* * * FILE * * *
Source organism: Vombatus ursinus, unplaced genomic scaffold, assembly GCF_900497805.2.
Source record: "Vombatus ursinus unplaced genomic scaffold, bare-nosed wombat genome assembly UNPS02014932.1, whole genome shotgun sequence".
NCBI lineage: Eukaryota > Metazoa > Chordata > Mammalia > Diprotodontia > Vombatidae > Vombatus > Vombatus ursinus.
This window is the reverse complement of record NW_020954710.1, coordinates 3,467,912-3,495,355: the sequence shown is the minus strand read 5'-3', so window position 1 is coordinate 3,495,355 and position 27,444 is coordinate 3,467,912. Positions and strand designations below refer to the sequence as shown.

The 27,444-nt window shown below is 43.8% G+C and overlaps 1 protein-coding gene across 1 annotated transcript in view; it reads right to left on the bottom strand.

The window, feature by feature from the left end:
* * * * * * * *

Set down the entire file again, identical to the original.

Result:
Source organism: Vombatus ursinus, unplaced genomic scaffold, assembly GCF_900497805.2.
Source record: "Vombatus ursinus unplaced genomic scaffold, bare-nosed wombat genome assembly UNPS02014932.1, whole genome shotgun sequence".
NCBI lineage: Eukaryota > Metazoa > Chordata > Mammalia > Diprotodontia > Vombatidae > Vombatus > Vombatus ursinus.
This window is the reverse complement of record NW_020954710.1, coordinates 3,467,912-3,495,355: the sequence shown is the minus strand read 5'-3', so window position 1 is coordinate 3,495,355 and position 27,444 is coordinate 3,467,912. Positions and strand designations below refer to the sequence as shown.

The 27,444-nt window shown below is 43.8% G+C and overlaps 1 protein-coding gene across 1 annotated transcript in view; it reads right to left on the bottom strand.

The window, feature by feature from the left end: